Ranice Innocent: Limitless Sides to Outside

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There are so many ways to enjoy time outside. This is one of many unique stories we’re sharing as part of our effort to highlight the Limitless Sides to Outside.

I was born in California but was raised in the woods of Snohomish, Washington. I grew up playing in the woods, riding horses and riding my bike. I certainly did not grow up going camping regularly. It wasn’t ever a family or summer tradition by any means, but I do remember camping a few times. My husband Ricardo, who was born and raised in Brooklyn, New York, didn’t spend much time playing in the woods or camping, but he did spend summers playing in the city or visiting family on the Virgin Islands.  

Fast forward to adulthood and parenthood. My husband and I wanted to create a new family tradition of camping at least once or twice every summer. We began doing this when our daughter was about 8 and our son was 2. We wanted to cultivate or provide them opportunities to play, hang out, explore and enjoy nature. Our camping adventures occurred primarily at state parks and county campgrounds. One of our favorite memories to date is making s’mores over the campfire and playing UNO or Mancala. Now that our kids are older, we tend to cabin camp, or “camp” staying in a cabin, versus tent camping. Our kids still adore the outdoors and have always been nature-loving kids. More recently, we take day trips to the mountains, hike on local trails and visit local beaches.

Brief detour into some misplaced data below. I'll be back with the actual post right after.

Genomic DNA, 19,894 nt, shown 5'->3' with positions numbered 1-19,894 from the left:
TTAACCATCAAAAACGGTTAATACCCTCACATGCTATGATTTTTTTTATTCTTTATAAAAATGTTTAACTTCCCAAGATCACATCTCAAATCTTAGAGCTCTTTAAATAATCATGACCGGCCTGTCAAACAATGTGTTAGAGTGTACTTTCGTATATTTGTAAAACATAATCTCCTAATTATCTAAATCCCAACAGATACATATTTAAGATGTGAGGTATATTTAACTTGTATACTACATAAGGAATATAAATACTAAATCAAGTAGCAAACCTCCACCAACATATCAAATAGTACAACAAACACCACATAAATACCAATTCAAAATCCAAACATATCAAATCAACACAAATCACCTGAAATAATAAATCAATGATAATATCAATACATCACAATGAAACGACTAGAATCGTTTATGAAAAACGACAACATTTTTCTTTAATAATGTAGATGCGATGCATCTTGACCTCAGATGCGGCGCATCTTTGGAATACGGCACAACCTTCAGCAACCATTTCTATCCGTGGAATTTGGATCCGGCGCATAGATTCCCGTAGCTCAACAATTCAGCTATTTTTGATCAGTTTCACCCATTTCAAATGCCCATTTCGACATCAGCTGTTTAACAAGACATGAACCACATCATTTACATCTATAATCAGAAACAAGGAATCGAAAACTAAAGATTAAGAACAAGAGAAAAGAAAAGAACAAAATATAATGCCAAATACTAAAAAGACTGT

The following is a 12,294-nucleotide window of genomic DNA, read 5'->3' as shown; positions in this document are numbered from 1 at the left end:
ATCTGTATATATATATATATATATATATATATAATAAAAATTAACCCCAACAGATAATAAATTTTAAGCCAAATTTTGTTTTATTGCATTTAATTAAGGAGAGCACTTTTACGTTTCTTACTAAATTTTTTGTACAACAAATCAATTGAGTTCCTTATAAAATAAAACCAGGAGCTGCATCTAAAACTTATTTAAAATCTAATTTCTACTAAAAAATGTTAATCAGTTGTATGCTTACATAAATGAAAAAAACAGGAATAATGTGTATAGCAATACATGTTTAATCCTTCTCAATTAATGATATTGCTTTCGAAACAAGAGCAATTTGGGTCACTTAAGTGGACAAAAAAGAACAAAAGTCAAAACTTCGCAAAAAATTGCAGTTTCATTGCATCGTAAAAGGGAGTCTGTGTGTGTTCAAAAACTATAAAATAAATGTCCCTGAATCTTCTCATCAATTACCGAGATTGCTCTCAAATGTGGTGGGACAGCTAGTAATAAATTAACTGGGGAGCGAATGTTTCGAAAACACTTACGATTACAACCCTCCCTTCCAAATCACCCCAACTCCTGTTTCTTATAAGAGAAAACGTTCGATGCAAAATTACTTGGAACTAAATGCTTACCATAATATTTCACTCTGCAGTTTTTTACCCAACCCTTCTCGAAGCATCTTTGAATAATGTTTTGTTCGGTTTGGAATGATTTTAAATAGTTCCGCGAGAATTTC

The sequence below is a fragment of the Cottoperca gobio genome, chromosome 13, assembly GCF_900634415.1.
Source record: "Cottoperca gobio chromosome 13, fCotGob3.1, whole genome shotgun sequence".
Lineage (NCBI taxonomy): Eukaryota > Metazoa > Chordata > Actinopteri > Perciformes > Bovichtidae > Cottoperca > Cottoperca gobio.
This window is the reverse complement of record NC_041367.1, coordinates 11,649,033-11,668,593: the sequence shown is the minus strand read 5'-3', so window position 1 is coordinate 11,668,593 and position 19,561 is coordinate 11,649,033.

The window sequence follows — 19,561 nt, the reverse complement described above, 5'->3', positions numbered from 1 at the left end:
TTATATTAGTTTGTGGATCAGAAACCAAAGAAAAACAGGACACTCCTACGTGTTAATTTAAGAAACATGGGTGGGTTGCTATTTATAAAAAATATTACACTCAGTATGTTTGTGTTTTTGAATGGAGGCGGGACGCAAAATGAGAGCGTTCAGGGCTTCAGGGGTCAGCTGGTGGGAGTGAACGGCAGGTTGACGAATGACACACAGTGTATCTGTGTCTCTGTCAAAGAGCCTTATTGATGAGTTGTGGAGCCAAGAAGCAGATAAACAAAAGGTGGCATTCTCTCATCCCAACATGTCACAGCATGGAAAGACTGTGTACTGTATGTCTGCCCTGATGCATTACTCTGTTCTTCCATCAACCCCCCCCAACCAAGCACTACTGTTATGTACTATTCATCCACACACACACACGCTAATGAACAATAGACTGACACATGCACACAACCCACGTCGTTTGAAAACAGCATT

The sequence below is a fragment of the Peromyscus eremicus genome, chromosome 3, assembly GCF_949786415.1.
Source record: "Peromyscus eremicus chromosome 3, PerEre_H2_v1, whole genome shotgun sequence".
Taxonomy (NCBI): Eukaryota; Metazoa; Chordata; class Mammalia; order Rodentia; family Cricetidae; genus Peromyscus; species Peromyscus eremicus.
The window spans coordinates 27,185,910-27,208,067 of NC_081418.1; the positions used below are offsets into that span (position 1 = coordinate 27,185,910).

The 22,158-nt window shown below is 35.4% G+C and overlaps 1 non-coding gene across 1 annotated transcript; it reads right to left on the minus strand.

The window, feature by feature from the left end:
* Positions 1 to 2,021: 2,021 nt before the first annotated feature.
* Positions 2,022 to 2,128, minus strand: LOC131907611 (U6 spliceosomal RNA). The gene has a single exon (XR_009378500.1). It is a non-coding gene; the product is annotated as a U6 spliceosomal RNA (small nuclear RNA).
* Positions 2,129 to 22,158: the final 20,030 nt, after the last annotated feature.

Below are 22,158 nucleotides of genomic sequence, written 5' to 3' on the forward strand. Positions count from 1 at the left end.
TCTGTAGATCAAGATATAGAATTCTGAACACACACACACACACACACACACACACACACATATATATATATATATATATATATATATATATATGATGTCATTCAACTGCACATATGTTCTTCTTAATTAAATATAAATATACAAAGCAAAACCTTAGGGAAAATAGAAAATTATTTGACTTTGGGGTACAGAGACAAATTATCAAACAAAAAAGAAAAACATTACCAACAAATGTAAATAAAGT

With all of that said, one of the harder and constant conversations we have as a family of color was: Is it safe? Is the location where we are going safe? Do we see ourselves where we go? Are other families of color when we go camping? Are we going with friends or other families where we have a white person with us, which could help us “feel” safer and who would help us “appear” safer to others around us? We would commonly joke about this and about rationalizing why we would spend our vacation days “sleeping on the ground” in the woods. Because that has been and still is a (historically) scary place and space to be in as Brown and Black people.  

Ultimately, we’ve made the decision that we are just as worthy of experiencing camping as anyone else, and equally deserving of feeling safe in doing so. We are determined to allow and provide the opportunity for our children to enjoy camping as well. They have always enjoyed our time in nature and playing outdoors.  

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